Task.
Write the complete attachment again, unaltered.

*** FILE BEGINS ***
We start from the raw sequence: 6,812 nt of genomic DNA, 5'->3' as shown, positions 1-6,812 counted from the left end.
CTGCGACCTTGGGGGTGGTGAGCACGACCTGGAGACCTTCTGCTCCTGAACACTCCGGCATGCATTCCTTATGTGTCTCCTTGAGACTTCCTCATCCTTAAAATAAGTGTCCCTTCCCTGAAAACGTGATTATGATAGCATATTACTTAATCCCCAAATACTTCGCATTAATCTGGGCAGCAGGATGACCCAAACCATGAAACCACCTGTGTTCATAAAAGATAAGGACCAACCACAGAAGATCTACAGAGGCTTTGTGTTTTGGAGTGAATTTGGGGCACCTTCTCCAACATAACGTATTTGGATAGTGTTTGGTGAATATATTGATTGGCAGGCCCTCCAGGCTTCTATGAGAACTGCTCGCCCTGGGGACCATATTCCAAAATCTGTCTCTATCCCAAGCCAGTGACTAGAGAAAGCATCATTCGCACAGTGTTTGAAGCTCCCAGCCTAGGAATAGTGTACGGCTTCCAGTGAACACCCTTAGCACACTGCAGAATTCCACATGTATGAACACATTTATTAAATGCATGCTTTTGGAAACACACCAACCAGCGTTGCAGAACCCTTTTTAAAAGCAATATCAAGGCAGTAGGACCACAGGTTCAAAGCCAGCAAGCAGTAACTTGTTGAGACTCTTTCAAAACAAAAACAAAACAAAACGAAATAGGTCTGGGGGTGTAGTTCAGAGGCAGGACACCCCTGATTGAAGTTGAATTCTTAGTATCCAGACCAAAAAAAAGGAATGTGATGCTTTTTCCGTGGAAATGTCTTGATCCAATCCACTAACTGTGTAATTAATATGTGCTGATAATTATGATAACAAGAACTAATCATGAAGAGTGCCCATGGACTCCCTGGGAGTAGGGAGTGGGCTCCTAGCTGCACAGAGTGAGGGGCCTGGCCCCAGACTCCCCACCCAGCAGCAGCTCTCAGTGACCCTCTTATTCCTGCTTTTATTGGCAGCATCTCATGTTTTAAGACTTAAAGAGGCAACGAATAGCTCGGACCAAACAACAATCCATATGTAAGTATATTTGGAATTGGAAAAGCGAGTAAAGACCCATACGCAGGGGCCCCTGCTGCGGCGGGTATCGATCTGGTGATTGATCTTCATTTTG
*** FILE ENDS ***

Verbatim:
We start from the raw sequence: 6,812 nt of genomic DNA, 5'->3' as shown, positions 1-6,812 counted from the left end.
CTGCGACCTTGGGGGTGGTGAGCACGACCTGGAGACCTTCTGCTCCTGAACACTCCGGCATGCATTCCTTATGTGTCTCCTTGAGACTTCCTCATCCTTAAAATAAGTGTCCCTTCCCTGAAAACGTGATTATGATAGCATATTACTTAATCCCCAAATACTTCGCATTAATCTGGGCAGCAGGATGACCCAAACCATGAAACCACCTGTGTTCATAAAAGATAAGGACCAACCACAGAAGATCTACAGAGGCTTTGTGTTTTGGAGTGAATTTGGGGCACCTTCTCCAACATAACGTATTTGGATAGTGTTTGGTGAATATATTGATTGGCAGGCCCTCCAGGCTTCTATGAGAACTGCTCGCCCTGGGGACCATATTCCAAAATCTGTCTCTATCCCAAGCCAGTGACTAGAGAAAGCATCATTCGCACAGTGTTTGAAGCTCCCAGCCTAGGAATAGTGTACGGCTTCCAGTGAACACCCTTAGCACACTGCAGAATTCCACATGTATGAACACATTTATTAAATGCATGCTTTTGGAAACACACCAACCAGCGTTGCAGAACCCTTTTTAAAAGCAATATCAAGGCAGTAGGACCACAGGTTCAAAGCCAGCAAGCAGTAACTTGTTGAGACTCTTTCAAAACAAAAACAAAACAAAACGAAATAGGTCTGGGGGTGTAGTTCAGAGGCAGGACACCCCTGATTGAAGTTGAATTCTTAGTATCCAGACCAAAAAAAAGGAATGTGATGCTTTTTCCGTGGAAATGTCTTGATCCAATCCACTAACTGTGTAATTAATATGTGCTGATAATTATGATAACAAGAACTAATCATGAAGAGTGCCCATGGACTCCCTGGGAGTAGGGAGTGGGCTCCTAGCTGCACAGAGTGAGGGGCCTGGCCCCAGACTCCCCACCCAGCAGCAGCTCTCAGTGACCCTCTTATTCCTGCTTTTATTGGCAGCATCTCATGTTTTAAGACTTAAAGAGGCAACGAATAGCTCGGACCAAACAACAATCCATATGTAAGTATATTTGGAATTGGAAAAGCGAGTAAAGACCCATACGCAGGGGCCCCTGCTGCGGCGGGTATCGATCTGGTGATTGATCTTCATTTTG